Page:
Announces new Democratic legislation to rebuild American leadership, invest in our ability to out-compete China in the generation ahead, and reverse Trump’s abandonment of our core values
WASHINGTON — Senator Bob Menendez (D-N.J.), Ranking Member of the Senate Foreign Relations Committee, delivered opening remarks at today’s committee hearing entitled “Advancing U.S. Engagement and Countering China in the Indo-Pacific and Beyond.” Testifying at the hearing were Department of State Principal Deputy Assistant Secretary for Western Hemisphere Affairs Julie Chung, Bureau of European and Eurasian Affairs Senior Bureau Official Philip Reeker, and Assistant Secretary for East Asian and Pacific Affairs David Stilwell.
“Given the shortcomings of President Trump’s ‘all bluster and tactics, no strategy’ approach to China in Europe, in the Western Hemisphere, and elsewhere, it is more and more clear by the day that we need a real strategy to cope with the competitive challenge of China,” said Ranking Member Menendez. “When we fail to show up as under President Trump we have we should not be surprised that China’s influence expands at our expense... This moment demands a strong, strategic response that can begin to rebuild American leadership and invest in our ability to out-compete China in the generation ahead.”
During his opening remarks, Menendez also announced he, along and Senate Democratic Leader Chuck Schumer’s (D-N.Y.) are leading Senate Democrats today in introducing the America Labor, Economic competitiveness, Alliances, Democracy and Security (America LEADS) Act, as reported by the New York Times this morning. The sweeping legislation reaffirms American competitiveness in the global sphere and invests in American alliances, partners, and statecraft to effectively counter Chinese strategies and aggression.
“America LEADS provides a comprehensive and coherent strategic approach for addressing the new, competitive, US-China relationship and to define policies and allocate critical resources that combine and mobilize all aspects of U.S. national power....starting with a recognition that American competitiveness starts with investments here at home in our workers, in education, in science and technology, and in innovation and driven by the need, after almost four years of destruction under President Trump, to re-tool the US economy and workforce to compete in the twenty-first century,” Ranking Member Menendez added. “The broader diplomatic and security architecture of our strategic approach in America LEADS is grounded in getting China right by first getting the Indo-Pacific strategy ‘right,’ centered on our alliances and partnerships, and animated by the values that make America exceptional, and furthered by a forward-leaning approach to our economic statecraft and a tough, pragmatic and realistic appraisal of how to best combat China’s predatory economic and trade practices.”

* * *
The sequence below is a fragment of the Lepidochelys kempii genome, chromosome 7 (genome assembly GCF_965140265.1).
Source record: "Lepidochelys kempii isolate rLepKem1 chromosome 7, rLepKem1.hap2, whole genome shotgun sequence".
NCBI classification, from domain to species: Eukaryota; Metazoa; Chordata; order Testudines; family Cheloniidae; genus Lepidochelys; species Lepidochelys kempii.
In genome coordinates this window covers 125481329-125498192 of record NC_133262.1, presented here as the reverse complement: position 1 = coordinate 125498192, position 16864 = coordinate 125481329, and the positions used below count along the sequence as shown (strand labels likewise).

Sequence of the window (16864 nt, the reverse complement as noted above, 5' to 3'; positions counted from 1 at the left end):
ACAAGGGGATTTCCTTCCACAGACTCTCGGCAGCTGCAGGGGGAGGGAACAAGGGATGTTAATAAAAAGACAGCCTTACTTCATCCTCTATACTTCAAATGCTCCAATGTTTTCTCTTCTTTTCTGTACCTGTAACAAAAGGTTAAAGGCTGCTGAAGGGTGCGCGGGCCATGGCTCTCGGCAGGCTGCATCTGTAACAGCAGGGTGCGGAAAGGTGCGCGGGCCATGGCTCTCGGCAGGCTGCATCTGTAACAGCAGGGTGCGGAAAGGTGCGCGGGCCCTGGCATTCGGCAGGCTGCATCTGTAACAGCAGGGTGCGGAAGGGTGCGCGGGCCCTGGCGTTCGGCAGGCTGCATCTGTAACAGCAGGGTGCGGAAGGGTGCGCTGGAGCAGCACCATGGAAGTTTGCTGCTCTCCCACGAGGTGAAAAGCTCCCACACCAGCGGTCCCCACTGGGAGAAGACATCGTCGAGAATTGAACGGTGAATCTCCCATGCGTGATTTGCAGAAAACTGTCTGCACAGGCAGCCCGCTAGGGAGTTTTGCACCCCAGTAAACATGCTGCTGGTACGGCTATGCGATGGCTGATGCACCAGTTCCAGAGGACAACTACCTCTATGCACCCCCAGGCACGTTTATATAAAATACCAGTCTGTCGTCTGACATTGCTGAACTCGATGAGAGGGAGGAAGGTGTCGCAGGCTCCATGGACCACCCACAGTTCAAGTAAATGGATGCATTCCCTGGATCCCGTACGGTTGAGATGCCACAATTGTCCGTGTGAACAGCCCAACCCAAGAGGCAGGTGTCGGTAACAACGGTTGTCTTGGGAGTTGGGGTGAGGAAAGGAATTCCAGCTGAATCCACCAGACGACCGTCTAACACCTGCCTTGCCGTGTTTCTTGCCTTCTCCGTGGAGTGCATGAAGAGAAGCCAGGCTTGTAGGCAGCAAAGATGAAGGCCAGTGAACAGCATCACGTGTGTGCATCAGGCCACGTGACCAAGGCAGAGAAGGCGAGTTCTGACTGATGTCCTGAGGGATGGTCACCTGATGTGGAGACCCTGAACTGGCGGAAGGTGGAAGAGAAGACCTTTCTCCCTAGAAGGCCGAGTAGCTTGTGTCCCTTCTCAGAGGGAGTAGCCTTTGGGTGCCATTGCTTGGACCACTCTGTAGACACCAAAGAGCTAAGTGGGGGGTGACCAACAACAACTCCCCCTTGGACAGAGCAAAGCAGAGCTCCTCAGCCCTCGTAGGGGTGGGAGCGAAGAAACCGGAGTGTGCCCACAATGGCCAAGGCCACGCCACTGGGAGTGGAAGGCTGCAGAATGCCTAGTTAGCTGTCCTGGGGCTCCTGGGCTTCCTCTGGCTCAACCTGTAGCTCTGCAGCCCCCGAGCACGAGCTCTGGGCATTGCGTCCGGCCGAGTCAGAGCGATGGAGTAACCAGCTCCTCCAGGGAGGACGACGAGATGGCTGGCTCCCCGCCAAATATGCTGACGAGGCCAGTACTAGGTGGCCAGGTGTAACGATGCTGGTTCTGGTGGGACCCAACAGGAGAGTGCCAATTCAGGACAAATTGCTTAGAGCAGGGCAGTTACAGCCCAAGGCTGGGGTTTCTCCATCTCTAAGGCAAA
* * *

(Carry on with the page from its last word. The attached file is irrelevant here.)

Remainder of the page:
Below are Ranking Member Menendez’s full remarks as delivered:
“Mr. Chairman, my thanks for convening today’s hearing. As you and I have discussed, we share a common view that we have entered a new and more competitive era with China — China now displaying global ambitions and where I think many on this Committee have concerns that the administration’s strategies and policies to deal with this new China still fall well short of answering the enormity of the challenge.
China today, led by the Communist Party and propelled by Xi Jinping’s hyper-nationalism is unlike any challenge we have faced as a nation before – and as we will have an opportunity to discuss today China today is also more active and more assertive around the globe than ever before.
And unfortunately, during the last four years, the Trump agenda has served to only empower Chinese aggression, weaken U.S. influence, and fail American workers. This moment demands a strong, strategic response that can begin to rebuild American leadership and invest in our ability to out-compete China in the generation ahead.
That is why today I have joined with a number of my Democratic colleagues to introduce the America LEADS Act. This bill seeks to do three things: (1) invest in American competitiveness; (2) invest in American alliances and partners; (3) invest in our values, and (4) invest in our economic statecraft and ensure China pays a price for its predatory actions.
America LEADS provides a comprehensive and coherent strategic approach for addressing the new, competitive, US-China relationship and to define policies and allocate critical resources that combine and mobilize all aspects of U.S. national power starting with a recognition that American competitiveness starts with investments here at home in our workers, in education, in science and technology, and in innovation and driven by the need, after almost four years of destruction under President Trump, to re-tool the US economy and workforce to compete in the twenty-first century.
The broader diplomatic and security architecture of our strategic approach in America LEADS is grounded in getting China right by first getting the Indo-Pacific strategy “right,” centered on our alliances and partnerships, and animated by the values that make America exceptional, and furthered by a forward-leaning approach to our economic statecraft and a tough, pragmatic and realistic appraisal of how to best combat China’s predatory economic and trade practices.
Critically, and relevant to today’s hearing, the legislation also includes provisions for the development and implementation of robust regional strategies to meet the challenge that China poses in Europe, the Western Hemisphere, Africa, the Middle East, the Arctic, and, of course, the Indo-Pacific itself.